Browse Prior Art Database

Miniature Differential Laser Interferometer/Vibrometer for Optical Glide and Other Storage Applications

IP.com Disclosure Number: IPCOM000112413D
Original Publication Date: 1994-May-01
Included in the Prior Art Database: 2005-Mar-27
Document File: 4 page(s) / 113K

Publishing Venue

IBM

Related People

Chiang, WW: AUTHOR [+6]

Abstract

Disclosed is an optical/electronic configuration of laser Doppler interferometer/vibrometer that can be easily miniaturized.

This text was extracted from an ASCII text file.
This is the abbreviated version, containing approximately 47% of the total text.

Miniature Differential Laser Interferometer/Vibrometer for Optical
Glide and Other Storage Applications

      Disclosed is an optical/electronic configuration of laser
Doppler interferometer/vibrometer that can be easily miniaturized.

      The disclosed device provides us with an opportunity to achieve
advantages similar to that of the PZT (lead-zirconate-titanate)
specialty head, a direct storage access device industry manufacturing
standard for disk glide, while avoiding the high cost associated with
using the specialty heads.  Due to the high bandwidth and large
dynamic range inherited in the laser Doppler
interferometer/vibrometer configuration disclosed herein, both the
low frequency glide specifications (which related to air-bearing) and
the high frequency specifications (which related to slider modal
vibration excited by disk asperities) can be measured on regular
heads.  The potential cost saving by adopting this optical
configuration on the disk production process is significant.  In
addition, the newly disclosed device have the potential to allow us
to easily combine the burnish and glide steps.  Furthermore, the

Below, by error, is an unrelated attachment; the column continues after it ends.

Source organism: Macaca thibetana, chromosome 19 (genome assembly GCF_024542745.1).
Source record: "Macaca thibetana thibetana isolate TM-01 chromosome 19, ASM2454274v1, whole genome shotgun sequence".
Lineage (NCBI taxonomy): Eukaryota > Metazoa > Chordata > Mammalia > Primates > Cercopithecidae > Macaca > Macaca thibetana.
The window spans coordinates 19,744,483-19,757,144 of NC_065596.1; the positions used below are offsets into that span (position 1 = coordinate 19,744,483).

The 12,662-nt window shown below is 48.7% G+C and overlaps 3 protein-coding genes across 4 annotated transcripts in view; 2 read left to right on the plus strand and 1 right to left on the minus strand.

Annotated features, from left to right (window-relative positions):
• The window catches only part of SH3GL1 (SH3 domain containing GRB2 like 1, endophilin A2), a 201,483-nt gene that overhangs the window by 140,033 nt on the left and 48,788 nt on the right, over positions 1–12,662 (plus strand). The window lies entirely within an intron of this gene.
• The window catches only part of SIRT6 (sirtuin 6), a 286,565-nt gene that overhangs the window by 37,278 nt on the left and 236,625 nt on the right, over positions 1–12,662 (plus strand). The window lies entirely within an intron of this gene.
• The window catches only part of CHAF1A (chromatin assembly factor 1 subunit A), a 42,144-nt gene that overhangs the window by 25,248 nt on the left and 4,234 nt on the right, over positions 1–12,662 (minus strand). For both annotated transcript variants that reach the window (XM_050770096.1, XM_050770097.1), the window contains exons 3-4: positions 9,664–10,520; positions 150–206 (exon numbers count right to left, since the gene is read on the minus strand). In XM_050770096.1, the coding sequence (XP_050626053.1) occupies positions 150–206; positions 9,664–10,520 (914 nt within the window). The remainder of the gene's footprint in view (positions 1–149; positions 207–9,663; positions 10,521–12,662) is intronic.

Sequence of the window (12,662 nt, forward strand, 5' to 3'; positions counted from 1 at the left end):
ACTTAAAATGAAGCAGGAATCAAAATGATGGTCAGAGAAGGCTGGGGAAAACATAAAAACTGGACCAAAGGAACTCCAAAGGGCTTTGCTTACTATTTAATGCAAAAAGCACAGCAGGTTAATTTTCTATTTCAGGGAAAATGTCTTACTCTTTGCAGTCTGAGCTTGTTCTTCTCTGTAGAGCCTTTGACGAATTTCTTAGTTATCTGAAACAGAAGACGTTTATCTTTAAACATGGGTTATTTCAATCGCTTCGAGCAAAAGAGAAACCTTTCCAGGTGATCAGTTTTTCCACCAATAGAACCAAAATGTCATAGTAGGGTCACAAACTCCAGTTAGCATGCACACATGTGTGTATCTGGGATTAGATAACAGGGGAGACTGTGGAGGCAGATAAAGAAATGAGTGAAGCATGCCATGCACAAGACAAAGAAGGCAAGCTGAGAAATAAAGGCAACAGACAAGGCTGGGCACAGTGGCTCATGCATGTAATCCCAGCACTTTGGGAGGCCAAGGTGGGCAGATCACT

disclosed device can also be used as a stand alone laser Doppler
vibrometer and a laser interferometer.

      The schematic of the disclosed device is shown in the Figure.
The laser light emitted from the laser (which can be a laser diode or
a gas laser, etc.) is first collimated and aligned so that a linearly
polarized light beam is propagated along the rotational axis of the
rotating laser mount.  This collimated laser light is then split by a
polarizing beam splitter (PBS1) into two object beams, E sub o1  and
E sub o2 .  The relative return intensity ratio of the two object
beams can be adjusted by rotating the laser optical axis relative to
the beam splitting plane of the PBS1.  This adjustment ensures that
the optical intensity of the two return object beams is identical in
order to minimize the background noise.  One of the main reasons that
this optical configuration can be easily miniaturized is that the
Bragg Cell typically used for removing the directional ambiguity in a
standard Doppler vibrometer configuration has been removed.  The
off-axis performance of these two focusing lens,
L sub 1  and  L sub 2 , is utilized, i.e. the outgoing object beams
and the returning object beams are incident on different locations of
the focusing lens.  An aperture mirror is adopted to separate the
outgoing light beams and the returning light beams.  The focused beam
configuration allows this optical design to operate in the case that
the measurement object surface does not have a flatness less than say
1/4 wavelength within the light spot.  As both object beams remain
linearly polarized and orthogonal with respect to each other,
polarization beam splitters (PBS1 and PBS2) can be used to separate
these two beams.  The two object beams remain linearly polarized and
are orthogonal with respect to ea...